• Gold prices climbed 2.1% to $1,937.50 this morning after having risen on Friday to a record close, topping the previous high of $1,923.70 in September 2011. Spot gold has increased 27% since the start of 2020.
• The Fed isn’t likely to roll out new stimulus measures this week but is debating how to provide more support to the economy once the economic outlook becomes clearer, the Wall Street Journal reports. “They could do this by adjusting their purchases of Treasury and mortgage securities and by providing more detail about what conditions would lead them to consider withdrawing stimulus.” Link for details. Meanwhile, the Joint Economic Committee meets tomorrow for a hearing on reducing uncertainty during the Covid-19- induced economic recession.
• Speculative accounts have boosted their bets on U.S. soybean futures and cut back their short positions in corn.
• Russian oil grab in Libya fuels U.S./Kremlin tensions in Mideast. Military contractors linked to the Kremlin have seized control of two of Libya’s largest oil facilities in recent weeks, heightening tensions between Russia and the U.S. over Moscow’s growing footprint in the turbulent North African nation, the Wall Street Journal reports (link).
• U.S. rig count rose last week for the first time since March. Meanwhile, President Donald Trump will visit Midland, Texas Wednesday, according to a White House scheduling statement. He will tour the Double Eagle Energy rig and deliver remarks.
• Crude oil: After trading in negative territory or not far from unchanged most of the overnight trade ahead of the U.S. trading start, crude oil futures have moved into positive territory. U.S. crude was recently up 0.4% around $41.45 per barrel while Brent crude rose more than 1.3% to trade around $43.95 per barrel.
Powerful storms threaten parts of the U.S. Heavy rain and flash floods have caused widespread power outages in parts of Texas as Tropical Storm Hanna made landfall. In Hawaii, Hurricane Douglas, which had sustained winds of 85 miles an hour on Sunday, is expected to maintain hurricane strength as it passes through the islands.
— Update on China:
- U.S./China trade negotiators are set to hold talks on progress of Phase 1 deal, but... The head of China’s trade negotiating team, Vice-Premier Liu He, and joint leader of the U.S. side, Trade Representative Bob Lighthizer, are expected to hold talks in August, the South China Morning Post (SCMP) reported, echoing prior reports from other media and including remarks by Lighthizer earlier this month. The meeting will be “an important inflection point” to allow both sides to assess the progress of the deal, a source told the SCMP. However, if because of the prevailing tensions between Washington and Beijing, “there was less of an appetite for engagement at the moment,”, the two sides might agree that a telephone conversation between Lighthizer and Liu on May 8 had satisfied the “meeting” clause of the deal, the source said. An unnamed Chinese government adviser said he too thought a new round of trade talks was unlikely given the poor state of the relations. “The trade topic has lost weight in the overall China/U.S. relationship,” he said. Chinese authorities responsible for economic and trade issues met on Thursday to discuss several related issues, including how to increase imports, the SCMP item noted. “We have already bought what we could [from the U.S.], so any additional purchases would create difficulties,” the person quoted said. Link to SCMP article.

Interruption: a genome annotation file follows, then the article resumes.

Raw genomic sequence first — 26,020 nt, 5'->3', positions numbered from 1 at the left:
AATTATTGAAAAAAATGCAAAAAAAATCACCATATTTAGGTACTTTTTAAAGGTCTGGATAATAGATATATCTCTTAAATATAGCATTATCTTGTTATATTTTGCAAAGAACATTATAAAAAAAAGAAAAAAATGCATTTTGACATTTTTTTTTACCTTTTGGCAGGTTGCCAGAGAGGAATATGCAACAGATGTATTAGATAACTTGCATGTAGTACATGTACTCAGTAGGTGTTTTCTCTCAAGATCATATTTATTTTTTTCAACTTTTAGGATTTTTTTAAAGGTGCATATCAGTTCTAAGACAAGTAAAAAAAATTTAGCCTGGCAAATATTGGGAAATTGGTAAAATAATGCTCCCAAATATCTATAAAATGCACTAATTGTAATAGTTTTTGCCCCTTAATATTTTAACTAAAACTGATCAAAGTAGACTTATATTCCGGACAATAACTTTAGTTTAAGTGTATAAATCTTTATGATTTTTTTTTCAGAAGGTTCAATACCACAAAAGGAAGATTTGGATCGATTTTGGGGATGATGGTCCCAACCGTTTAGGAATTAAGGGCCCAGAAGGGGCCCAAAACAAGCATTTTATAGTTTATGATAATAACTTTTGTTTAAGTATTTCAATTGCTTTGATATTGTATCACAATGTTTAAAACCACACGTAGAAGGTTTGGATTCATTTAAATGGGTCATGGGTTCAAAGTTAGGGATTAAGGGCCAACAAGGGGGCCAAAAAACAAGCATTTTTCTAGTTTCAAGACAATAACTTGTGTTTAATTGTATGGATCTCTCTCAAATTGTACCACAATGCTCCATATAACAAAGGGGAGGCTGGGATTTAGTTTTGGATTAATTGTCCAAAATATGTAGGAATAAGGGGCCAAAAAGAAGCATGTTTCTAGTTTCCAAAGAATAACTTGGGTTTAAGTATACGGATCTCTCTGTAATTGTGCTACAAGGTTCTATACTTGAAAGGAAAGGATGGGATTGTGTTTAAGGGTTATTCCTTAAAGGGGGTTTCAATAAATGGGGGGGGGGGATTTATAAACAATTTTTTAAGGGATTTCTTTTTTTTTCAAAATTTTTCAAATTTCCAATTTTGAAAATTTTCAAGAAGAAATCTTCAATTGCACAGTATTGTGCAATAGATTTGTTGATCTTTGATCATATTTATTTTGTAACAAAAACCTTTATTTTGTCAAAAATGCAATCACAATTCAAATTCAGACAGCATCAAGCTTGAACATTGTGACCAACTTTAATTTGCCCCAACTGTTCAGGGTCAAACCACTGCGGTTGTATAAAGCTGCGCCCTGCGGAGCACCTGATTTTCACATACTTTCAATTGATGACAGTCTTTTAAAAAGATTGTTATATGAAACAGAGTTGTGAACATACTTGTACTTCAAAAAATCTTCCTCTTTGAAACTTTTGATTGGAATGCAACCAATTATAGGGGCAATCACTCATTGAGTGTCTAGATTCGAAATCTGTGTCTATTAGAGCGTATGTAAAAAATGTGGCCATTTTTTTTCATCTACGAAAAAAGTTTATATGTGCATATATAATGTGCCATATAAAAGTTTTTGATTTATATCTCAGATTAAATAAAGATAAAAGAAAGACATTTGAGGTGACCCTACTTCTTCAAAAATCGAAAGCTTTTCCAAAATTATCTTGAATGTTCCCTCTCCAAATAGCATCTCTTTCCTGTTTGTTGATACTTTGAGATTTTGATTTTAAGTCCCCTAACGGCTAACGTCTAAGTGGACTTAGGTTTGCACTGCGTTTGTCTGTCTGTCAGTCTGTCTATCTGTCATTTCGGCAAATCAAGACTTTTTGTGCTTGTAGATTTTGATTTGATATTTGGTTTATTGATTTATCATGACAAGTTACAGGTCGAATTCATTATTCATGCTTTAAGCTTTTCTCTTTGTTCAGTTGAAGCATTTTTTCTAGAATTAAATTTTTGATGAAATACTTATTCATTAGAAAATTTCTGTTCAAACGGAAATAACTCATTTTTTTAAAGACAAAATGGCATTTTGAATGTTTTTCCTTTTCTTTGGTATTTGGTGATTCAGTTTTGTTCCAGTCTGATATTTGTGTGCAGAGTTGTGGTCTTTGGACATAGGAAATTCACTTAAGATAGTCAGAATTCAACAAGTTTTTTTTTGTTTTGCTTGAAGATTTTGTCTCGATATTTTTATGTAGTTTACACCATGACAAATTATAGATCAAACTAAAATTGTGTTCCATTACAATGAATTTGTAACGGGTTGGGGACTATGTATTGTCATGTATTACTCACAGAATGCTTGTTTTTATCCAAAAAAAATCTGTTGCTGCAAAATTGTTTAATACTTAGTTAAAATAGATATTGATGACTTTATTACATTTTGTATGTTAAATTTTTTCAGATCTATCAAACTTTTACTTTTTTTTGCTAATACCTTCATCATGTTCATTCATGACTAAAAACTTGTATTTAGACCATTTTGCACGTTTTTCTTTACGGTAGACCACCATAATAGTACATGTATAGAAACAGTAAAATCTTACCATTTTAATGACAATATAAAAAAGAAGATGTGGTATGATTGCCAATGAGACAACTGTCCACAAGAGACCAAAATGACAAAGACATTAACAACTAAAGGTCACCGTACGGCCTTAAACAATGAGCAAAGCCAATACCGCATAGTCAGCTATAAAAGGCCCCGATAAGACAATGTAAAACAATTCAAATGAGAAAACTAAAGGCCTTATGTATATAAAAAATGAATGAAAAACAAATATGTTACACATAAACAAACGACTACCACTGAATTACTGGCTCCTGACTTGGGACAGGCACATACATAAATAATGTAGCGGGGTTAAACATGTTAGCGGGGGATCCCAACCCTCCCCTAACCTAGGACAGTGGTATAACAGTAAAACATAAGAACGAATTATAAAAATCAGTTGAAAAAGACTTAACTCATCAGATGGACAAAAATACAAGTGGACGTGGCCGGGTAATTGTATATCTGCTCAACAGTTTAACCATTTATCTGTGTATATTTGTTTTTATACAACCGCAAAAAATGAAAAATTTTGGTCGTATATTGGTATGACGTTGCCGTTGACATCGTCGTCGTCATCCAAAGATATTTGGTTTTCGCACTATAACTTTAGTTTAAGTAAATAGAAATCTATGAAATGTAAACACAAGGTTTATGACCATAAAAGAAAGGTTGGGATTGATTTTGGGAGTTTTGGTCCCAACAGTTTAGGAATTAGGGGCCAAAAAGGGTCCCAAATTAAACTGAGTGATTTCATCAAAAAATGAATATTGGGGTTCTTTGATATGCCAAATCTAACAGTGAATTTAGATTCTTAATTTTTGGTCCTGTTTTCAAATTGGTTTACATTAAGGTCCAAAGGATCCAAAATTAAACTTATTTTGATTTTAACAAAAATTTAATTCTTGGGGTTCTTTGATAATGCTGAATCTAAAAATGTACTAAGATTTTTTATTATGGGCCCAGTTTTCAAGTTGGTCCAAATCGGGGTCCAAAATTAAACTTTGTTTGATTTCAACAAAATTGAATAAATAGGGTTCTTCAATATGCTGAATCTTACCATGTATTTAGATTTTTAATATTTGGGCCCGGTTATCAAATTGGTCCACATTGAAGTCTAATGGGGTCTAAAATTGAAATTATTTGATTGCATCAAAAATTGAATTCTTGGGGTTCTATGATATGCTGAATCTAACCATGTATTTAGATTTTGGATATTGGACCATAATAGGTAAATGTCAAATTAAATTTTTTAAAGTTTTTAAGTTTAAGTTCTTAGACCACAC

- The FBI accused China of harboring an ex-military officer who was wanted for visa offenses at its consulate in San Francisco. Soon after, they announced her arrest.
- The flag at the U.S. Consulate in Chengdu was lowered in the early hours of this morning, signaling the end of U.S. diplomatic operations in the capital of Sichuan province for the foreseeable future. A statement from the U.S. State Department confirmed the suspension of activities. “We are disappointed by the Chinese Communist Party’s decision and will strive to continue our outreach to the people in this important region through our other posts in China,” the statement read.
- “Madmen” in America. The pro-government Chinese newspaper Global Times lamented the fraying of ties, while being in no doubt of where to lay the blame. “Right now, it is no longer a matter of whether China/U.S. ties are in freefall, but whether the line of defense on world peace is being broken through by Washington,” a Sunday editorial said. “The world must not be hijacked by a group of political madmen.”
- Officials push U.S./China relations toward point of no return, says an article in the New York Times. “Top aides to President Trump want to leave a lasting legacy of ruptured ties between the two powers. China’s aggression has been helping their cause.” The item adds that, “From the start, Trump has vowed to change the relationship with China, but mainly when it comes to trade. Early this year, the negotiated truce in the countries’ trade war was hailed by some aides as a signature accomplishment. That deal is still in effect, though hanging by a thread, overshadowed by the broader fight.” Link
- Huawei lawyers claim Trump created "ominous" climate for extradition of CFO Meng to U.S. Lawyers for Meng Wanzhou, the chief financial officer of Huawei Technologies, have applied to a Canadian court seeking stays in the proceedings for her extradition to the United States, documents released late last week showed. Meanwhile, HSBC denied “setting traps to ensnare” Huawei after the bank was dragged into the clash. In the British-headquartered bank’s first public comments on the controversy, it rejected allegations in Chinese media on Saturday that it tried to entrap Huawei in the act of breaking U.S. sanctions, and that it had presented U.S. authorities with misleading information. The U.S. has labelled Huawei a national security threat with close links to the Chinese military and has sought to stop the company from building 5G networks around the world. At the request of the US Department of Justice, Meng Wanzhou, Huawei’s chief financial officer and the daughter of the company’s founder, was arrested in December 2018 in Vancouver, Canada. She faces extradition to the U.S. on charges of bank and wire fraud.
- U.S./China Phase 1 tracker: China’s purchases of U.S. goods. Link.